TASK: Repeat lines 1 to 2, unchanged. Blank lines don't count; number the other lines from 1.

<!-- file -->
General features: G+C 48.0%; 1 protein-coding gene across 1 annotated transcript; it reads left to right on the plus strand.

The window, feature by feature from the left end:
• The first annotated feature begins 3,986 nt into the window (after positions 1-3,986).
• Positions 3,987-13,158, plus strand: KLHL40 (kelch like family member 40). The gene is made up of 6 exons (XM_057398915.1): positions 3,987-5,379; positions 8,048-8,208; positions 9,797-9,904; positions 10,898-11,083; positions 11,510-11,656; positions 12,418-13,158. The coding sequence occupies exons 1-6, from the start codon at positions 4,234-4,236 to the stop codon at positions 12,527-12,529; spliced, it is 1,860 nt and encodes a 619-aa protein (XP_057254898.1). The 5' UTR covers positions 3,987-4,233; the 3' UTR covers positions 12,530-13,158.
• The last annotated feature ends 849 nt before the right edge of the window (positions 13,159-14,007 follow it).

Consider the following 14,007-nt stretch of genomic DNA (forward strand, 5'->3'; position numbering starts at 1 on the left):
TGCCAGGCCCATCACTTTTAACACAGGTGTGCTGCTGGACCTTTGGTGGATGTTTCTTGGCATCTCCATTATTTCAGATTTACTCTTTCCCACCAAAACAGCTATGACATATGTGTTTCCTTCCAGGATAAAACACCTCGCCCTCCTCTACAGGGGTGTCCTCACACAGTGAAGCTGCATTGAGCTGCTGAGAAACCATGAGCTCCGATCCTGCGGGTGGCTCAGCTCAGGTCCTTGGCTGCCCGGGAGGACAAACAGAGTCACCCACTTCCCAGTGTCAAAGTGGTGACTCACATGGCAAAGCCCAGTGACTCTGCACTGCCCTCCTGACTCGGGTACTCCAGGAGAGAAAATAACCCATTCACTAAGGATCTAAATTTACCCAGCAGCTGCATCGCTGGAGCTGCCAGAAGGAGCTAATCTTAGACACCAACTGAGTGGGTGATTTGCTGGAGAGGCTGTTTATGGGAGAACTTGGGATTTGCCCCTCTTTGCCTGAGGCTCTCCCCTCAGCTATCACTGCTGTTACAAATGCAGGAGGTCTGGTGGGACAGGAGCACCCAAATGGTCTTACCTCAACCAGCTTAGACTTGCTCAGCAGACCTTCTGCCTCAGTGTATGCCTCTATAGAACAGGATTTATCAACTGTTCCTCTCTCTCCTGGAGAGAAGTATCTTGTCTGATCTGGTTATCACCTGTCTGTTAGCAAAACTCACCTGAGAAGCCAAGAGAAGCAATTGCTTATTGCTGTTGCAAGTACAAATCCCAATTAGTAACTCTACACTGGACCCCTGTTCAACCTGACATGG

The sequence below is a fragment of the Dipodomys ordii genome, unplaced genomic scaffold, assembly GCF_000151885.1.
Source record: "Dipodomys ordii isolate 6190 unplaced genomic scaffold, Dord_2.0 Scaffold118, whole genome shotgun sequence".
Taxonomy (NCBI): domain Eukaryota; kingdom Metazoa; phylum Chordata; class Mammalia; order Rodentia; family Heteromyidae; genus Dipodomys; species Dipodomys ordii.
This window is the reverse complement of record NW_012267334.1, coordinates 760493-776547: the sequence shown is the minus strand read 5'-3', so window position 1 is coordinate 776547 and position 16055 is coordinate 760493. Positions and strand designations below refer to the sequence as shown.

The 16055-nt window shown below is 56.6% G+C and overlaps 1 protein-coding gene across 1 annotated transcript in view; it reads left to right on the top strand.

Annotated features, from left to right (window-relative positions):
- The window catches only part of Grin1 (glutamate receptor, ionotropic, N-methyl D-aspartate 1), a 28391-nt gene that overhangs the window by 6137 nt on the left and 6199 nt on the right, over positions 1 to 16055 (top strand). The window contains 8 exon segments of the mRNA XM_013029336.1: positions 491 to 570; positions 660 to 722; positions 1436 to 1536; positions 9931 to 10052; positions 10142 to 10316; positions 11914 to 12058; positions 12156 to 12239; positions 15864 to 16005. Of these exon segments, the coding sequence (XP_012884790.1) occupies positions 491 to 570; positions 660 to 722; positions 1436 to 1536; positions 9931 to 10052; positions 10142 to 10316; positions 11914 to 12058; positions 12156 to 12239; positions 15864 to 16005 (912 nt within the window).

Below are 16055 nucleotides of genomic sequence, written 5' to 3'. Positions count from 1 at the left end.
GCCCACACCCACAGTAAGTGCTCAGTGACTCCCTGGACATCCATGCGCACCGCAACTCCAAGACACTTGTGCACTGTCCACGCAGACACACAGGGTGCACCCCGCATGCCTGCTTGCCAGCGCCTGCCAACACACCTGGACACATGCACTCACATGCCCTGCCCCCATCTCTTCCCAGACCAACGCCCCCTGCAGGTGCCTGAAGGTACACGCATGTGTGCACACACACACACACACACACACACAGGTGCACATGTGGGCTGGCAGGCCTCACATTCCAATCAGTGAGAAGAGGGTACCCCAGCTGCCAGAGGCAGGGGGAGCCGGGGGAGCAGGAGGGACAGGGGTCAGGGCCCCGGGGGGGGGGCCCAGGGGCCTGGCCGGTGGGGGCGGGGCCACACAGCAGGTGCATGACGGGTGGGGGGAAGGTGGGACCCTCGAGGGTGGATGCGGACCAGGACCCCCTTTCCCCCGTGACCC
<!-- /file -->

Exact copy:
General features: G+C 48.0%; 1 protein-coding gene across 1 annotated transcript; it reads left to right on the plus strand.

The window, feature by feature from the left end: